“Making fresh food and serving it to your loved ones is good for the soul.” – Lisa Vanderpump Simply Divine
Long after bedtime, I sat in my rocking chair enjoying some cabernet and reading an old Everyday with Rachel Ray Magazine (December 2011). I got to thinking. First off, I really miss magazines. I used to love to splurge on a magazine at the grocery store or CVS. There is something about that hard copy that you can tote around the house with you to enjoy, and maybe even pick up again six years later. I tend to hoard magazines and books (either a flaw or a character trait of mine, I haven’t decided). But anyways, it was the Christmas issue and it had me feeling nostalgic. Now that I am thirty, a wife and a mother, I have been really enjoying my kitchen time. More importantly, trying to view it as a privilege, not a chore, to cook for my family and provide something freshly prepared.
What matters most is not what or how you cook, but who you are cooking it for. Some of my favorite mealtime memories where just regular days. Not just the “gimmes,” like Christmas, Thanksgiving and Easter, but meals because it’s Monday. Like when my mom would surprise me with my favorite, “Chicken and Dumplings,” boasting oversized carrots, and hardy pieces of chicken, cooked in a creamy broth, and finished with a fluffy dumpling.
Or on other occasions, my dad cooking steak, potatoes, & canned cranberry sauce. No matter what, every time, even in my late teens, he would cut my steak and put a drop of A-1 sauce on each individual piece.
Or my Grandma, who would always make scrambled eggs and bacon on her gas stove. “All the real chefs have these,” she said. “It’s because you can control the heat.” I recall taking a mental note, more then 15 years ago. Even younger, I remember sitting on a bar stool pulled up to her dark green kitchen counter when she made me a new dish I had never seen. It was toast, with swiss cheese, and chunks of ham. It didn’t look good, and I remember asking with a look of despair, “Grandma, what’s this?”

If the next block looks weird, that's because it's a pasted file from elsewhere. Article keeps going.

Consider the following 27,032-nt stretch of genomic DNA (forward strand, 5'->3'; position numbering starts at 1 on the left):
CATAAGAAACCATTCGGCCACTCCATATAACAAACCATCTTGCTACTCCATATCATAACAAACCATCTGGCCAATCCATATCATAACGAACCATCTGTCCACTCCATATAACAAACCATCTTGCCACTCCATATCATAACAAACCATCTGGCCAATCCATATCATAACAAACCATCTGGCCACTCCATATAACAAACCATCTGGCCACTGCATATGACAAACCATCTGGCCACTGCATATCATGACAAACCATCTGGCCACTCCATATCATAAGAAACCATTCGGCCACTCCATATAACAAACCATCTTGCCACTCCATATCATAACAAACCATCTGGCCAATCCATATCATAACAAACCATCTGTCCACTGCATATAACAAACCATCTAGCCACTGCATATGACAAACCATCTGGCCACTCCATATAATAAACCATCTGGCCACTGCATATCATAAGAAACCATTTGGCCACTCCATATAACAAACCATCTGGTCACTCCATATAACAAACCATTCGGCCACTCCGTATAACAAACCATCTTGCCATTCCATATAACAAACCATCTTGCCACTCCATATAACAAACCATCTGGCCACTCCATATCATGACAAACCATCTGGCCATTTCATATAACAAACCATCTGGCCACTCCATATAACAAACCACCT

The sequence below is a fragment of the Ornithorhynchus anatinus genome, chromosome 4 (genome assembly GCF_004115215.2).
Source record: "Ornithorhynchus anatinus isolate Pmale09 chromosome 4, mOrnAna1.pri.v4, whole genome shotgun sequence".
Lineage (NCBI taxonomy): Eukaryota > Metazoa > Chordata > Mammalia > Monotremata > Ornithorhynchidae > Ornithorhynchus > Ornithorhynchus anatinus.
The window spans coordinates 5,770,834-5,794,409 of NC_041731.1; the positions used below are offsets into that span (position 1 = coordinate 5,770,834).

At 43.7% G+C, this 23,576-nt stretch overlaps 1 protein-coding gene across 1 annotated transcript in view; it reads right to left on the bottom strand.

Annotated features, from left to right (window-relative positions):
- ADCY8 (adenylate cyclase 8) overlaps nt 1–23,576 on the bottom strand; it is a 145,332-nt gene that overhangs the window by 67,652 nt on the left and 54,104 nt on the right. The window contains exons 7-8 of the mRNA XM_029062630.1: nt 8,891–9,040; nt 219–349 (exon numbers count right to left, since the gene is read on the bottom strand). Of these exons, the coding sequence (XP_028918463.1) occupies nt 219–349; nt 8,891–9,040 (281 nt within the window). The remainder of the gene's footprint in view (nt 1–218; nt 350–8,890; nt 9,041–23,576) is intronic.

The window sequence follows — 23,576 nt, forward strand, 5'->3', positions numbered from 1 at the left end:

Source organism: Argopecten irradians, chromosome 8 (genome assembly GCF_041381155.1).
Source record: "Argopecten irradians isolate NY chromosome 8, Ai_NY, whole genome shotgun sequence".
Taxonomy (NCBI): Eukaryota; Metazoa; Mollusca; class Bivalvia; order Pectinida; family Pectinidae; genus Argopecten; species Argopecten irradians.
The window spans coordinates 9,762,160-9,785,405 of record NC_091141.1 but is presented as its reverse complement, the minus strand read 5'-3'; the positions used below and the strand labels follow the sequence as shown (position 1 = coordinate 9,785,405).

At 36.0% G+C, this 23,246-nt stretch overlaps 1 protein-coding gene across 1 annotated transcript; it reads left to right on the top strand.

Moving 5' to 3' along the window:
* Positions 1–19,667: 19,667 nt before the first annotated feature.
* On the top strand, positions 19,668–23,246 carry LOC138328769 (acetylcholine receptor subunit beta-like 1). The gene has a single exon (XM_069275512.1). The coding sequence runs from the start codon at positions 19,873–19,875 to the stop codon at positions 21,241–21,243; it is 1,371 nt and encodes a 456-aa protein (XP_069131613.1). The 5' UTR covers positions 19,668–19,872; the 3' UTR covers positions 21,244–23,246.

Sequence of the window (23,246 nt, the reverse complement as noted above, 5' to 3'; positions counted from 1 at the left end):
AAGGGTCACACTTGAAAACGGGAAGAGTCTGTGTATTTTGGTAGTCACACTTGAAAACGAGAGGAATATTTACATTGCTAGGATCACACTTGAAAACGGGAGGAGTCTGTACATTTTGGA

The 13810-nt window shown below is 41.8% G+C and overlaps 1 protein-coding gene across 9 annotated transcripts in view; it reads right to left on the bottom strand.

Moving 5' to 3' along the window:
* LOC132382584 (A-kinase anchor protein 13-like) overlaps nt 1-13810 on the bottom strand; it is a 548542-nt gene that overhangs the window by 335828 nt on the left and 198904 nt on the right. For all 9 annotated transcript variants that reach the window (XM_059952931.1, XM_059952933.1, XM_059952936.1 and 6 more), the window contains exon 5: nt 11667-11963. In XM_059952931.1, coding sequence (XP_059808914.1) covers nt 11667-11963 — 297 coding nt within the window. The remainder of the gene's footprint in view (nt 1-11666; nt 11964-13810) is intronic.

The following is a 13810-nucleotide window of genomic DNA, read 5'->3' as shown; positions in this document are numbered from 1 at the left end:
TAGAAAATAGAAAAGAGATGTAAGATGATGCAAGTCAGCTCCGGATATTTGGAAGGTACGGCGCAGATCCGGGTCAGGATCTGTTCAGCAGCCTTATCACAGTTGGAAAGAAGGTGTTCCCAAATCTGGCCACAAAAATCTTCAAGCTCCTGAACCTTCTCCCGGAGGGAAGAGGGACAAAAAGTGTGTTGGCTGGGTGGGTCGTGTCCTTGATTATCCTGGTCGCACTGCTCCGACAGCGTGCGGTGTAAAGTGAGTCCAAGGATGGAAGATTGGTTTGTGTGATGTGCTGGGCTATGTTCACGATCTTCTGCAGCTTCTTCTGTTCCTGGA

She replied, “It’s shit on a shingle!” throwing her head back and giving her boisterous laugh that was contagious. “It’s a navy dish.” To be honest, I can’t remember if I ate it, probably not, but I remember the memory and her laugh as she blurted that out.
Cooking is not just about the food. It’s about the memories you create as you engage in preparation, dinning and cleanup. It’s the small talk. It’s the thoughtfulness and love that goes into the dish. As a wife, or mother, or grandmother, this is something we can give to our family: love, memories, enjoyment. In ten, or twenty years, who knows what we will remember, what are our children will remember, but taking time out when we can to prepare a meal, is something wonderful we give to our families. That is pretty endearing and special.
Here are some Inspirations for Cooking:
Simply Divine, I love this book! Of course I am a LVP fan, but even more, the book is full of tips on serving, plating, and elegant recipes. It’s not just a cook book, but an entertaining book. Why doesn’t she ever promote this?
If you check your Pinterest board, there is a likelihood one of your recipes belongs to The Gunny Sack. On her site Tonia says,”Fill a gunny sack with delicious ingredients, tie on an apron and let’s get cooking!” How magical! She fills her site with tons of recipes and beautiful photography. A great site for some inspiration.
Simple Bites is family oriented and loaded with farm to table recipes and ideas. A wonderful website to make you feel great about the meals you prepare for your family. Aimee even came out with her own cookbook called Brown Eggs and Jam Jars
This book I have not read, but it had such rave reviews on Amazon (5 Stars), I thought I would share it. Has anyone else read this book?
And finally, a classic, The Better Homes Cook Book. This is the cook book that all new cooks should own, it tells you everything from freezing, to cuts of meat, to hundreds of recipes. This is a go-to staple in my house.
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